- Caithness Postcode KW2
- Caithness Latitude 58.4389° N Longitude -3.0937° W
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The borders of Caithness are the Pentland Firth to the north, and Moray Firth to the east, this is a historic county, Caithness has a land boundary with the historic county of Sutherland together they cover the far north coast of Scotland, on land and bounded by the sea, part of the North Coast 500 route, The route is an experience in itself and driving the full 516 miles of coastline makes for an exhilarating holiday, the heart of Sutherland is the only county that has access to the east, west and north coasts of Scotland.
The coast is low-lying on the east, with off shore stacks at places based around harbours and making their living on a mix of fishing and tourism.
The Pentland Firth island of Stroma is within Caithness, the geological features of the Caithness coastline feature soaring sea stacks, raucous colonies of sea birds and vertically faced headlands jutting out into the wild waters of the Pentland Firth, with ferries linking Caithness with Orkney. Here you will find Nybster Harbour, Located 14 miles south of Wick.
Nybster offers a range of activities for the family to enjoy, from historic remnants of the Highlands through the town’s brochs, it is home to a lovely stretch of sandy beach and Sinclairs Bay, a stretch of pure, white sands, locally known as Reiss Beach, with a remarkable landscape, although the waters may be too cold for swimming, the beach provides your prime opportunity for a blast of fresh air or your chance to experience an unforgettable display of the Northern Lights!
The land boundary follows a watershed and is crossed by two roads, the A9 and the A836, and one railway, the Far North Line.
The vast open landscape, also known as the flow country, is rich in archaeological remnants of a bygone age, inland to the north, is a desolate flat peat bog and moorland, one of the last true wilderness areas in Europe, with high cliffs, while the population of the Flow Country is sparse, it is a popular home for numerous rare plants, insects and birds.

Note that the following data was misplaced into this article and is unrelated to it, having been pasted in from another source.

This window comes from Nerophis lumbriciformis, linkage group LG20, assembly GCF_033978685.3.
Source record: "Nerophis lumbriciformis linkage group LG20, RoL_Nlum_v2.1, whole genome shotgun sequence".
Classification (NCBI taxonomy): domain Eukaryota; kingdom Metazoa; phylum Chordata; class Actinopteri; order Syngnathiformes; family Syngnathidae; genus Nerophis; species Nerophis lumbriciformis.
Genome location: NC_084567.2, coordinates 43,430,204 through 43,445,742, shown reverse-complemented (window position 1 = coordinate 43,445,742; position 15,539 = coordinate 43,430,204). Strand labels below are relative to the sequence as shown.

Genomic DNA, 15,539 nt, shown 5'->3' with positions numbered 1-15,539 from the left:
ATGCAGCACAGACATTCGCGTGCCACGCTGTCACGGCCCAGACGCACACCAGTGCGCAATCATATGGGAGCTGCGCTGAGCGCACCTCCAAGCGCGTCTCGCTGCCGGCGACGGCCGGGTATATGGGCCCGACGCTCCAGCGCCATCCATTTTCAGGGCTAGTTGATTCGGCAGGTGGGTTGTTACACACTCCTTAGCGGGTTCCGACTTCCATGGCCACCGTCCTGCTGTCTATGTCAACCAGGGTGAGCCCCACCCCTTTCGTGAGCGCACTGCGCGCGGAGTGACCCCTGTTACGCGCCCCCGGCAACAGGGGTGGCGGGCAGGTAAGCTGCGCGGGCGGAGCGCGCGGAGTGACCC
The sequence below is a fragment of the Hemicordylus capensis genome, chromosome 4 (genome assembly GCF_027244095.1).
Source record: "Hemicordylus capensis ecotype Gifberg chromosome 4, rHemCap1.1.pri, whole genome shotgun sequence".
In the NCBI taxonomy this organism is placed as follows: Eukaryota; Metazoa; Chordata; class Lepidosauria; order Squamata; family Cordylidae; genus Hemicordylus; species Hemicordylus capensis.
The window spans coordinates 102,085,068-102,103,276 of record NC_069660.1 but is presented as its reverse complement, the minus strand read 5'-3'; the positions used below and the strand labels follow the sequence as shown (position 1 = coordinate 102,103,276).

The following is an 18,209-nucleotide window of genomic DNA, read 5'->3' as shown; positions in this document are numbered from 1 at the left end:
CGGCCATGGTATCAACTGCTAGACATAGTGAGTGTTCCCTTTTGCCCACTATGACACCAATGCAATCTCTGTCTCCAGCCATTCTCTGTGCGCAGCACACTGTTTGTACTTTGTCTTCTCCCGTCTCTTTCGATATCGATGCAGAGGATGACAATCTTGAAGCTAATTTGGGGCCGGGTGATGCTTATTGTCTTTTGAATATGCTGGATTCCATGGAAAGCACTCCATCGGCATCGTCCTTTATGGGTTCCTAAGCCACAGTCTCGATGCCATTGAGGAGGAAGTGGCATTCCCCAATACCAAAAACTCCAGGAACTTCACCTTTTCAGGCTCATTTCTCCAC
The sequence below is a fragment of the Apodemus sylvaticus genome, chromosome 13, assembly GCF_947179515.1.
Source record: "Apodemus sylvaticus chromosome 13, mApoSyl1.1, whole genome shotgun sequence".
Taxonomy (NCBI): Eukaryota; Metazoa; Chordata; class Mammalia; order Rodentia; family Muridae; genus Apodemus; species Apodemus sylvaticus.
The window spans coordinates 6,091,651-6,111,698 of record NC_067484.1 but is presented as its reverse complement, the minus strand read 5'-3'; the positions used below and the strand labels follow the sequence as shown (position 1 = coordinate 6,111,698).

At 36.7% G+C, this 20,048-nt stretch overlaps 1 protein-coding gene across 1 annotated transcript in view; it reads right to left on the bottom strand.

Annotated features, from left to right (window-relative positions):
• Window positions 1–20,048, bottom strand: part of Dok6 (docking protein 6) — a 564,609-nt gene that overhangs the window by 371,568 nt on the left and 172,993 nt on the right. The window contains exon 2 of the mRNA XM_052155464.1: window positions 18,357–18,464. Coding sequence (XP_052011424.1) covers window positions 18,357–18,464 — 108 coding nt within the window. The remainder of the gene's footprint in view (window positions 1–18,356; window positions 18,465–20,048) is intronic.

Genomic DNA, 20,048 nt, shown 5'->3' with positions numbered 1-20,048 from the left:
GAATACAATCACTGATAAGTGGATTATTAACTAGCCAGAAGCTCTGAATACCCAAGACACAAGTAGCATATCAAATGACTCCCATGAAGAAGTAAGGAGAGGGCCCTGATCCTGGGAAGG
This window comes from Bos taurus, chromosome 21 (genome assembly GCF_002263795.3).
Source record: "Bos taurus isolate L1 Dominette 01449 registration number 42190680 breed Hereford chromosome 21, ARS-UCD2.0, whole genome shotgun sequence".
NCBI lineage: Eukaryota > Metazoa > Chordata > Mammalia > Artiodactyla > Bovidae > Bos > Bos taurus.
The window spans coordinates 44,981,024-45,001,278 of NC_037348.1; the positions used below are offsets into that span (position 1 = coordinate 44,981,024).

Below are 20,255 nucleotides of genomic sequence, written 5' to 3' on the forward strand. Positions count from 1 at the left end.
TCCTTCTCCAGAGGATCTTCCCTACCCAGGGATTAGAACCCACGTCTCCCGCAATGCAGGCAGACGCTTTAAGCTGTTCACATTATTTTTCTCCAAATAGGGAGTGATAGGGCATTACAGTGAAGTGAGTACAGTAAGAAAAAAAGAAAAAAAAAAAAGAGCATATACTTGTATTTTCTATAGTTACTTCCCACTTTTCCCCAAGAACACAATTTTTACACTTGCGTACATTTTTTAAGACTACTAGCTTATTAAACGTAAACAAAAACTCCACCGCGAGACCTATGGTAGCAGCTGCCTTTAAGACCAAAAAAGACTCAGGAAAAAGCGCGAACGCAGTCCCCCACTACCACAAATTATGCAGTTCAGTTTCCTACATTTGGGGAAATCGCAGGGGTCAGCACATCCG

Dunnet Head is the most northerly point in Mainland Britain, whilst John O Groats is the most northerly village, this cliff top landscape provides a dramatic journey, perfect for those who seek a rugged, yet manageable walk and breath taking views of the sea towards Orkney.
Caithness is home to John O Groats Wick Airport in Wick with flights daily from Edinburgh or Aberdeen, with car hire ready available.
Caithness and the North Coast Sutherland is a large area of unspoilt, dramatic scenery a land of open moorland and blanket bog, known as the Flow Country with very few trees, some farmland and scattered settlements, the land boundary follows a watershed and is crossed by two roads, the A9 and the A836 cross Caithness, on the extreme edge of Europe, in the far north of Scotland, there is one railway the Far North Line.
This area is surrounded by a dramatic coastline, much of which you’ll see on the road, rank amongst one of the very top motorcycle touring destinations in the world. It has everything great roads, amazing scenery and a ever-changing geography at every turn of the bend, part of the North Coast 500 route.
Inland is the desolate flat peat bog and moorland of the Flow Country, one of the last true wilderness areas in Europe.
While the population of the Flow Country is sparse, it is a popular home for numerous rare plants, insects and birds.
The borders of Caithness are the Pentland Firth to the north, and Moray Firth to the east, the Pentland Firth island of Stroma is within Caithness and meets Sutherland, together covering the far north coast of Scotland, the coast is low-lying on the east, and majestic on the north, with high cliffs and off shore stacks at places like Duncansby Head.
Caithness has over 4000 monuments dating from Prehistoric right up the more recent Highland Clearances era.
Caithness, is nestled in the far north of the mainland of Scotland in Caithness and Sutherland, unspoilt natural surroundings within small, enterprising communities, Once a Viking settlement, and one of the busiest herring fishing ports, and now home to the Castle of Mey and Old Pulteney whisky distillery.
The Wick John O’Groats Airport is located north of the town of Wick in Caithness and was originally a originally a grass air field,
Just to the west of Thurso lies Scrabster, the main ferry port for Orkney, whose outline can be seen rising from the sea to the north, with a further vehicle ferry operated by Pentland Ferries to Orkney from Gills Bay, near John O’ Groats.
The whole region offers fabulous outdoor sporting activities, from golf to sailing, from hill and forest walks to mountain biking and abseiling, the Assynt Mountains, recently designated the UK’s first Geopark a magnet for geologists and climbers from all over the world, here you will find spectacular white sand beaches and cliffs that dot the coastline, and the offshore stacs are homes to massive colonies of seabirds.
The flow country is an internationally important habitat for birds and the area is also home to eagles, red kite, deer, otter and a range of subtropical plants that thrive in special gardens on the west coast.
The variety of places to visit include the Castle of Mey – the late Queen Mother, Wick Heritage Museum that charts the herring boom years of the 19th century and Dunnet head – the most northerly point of the British mainland and Dunrobin Castle with its spectacular decorative gardens.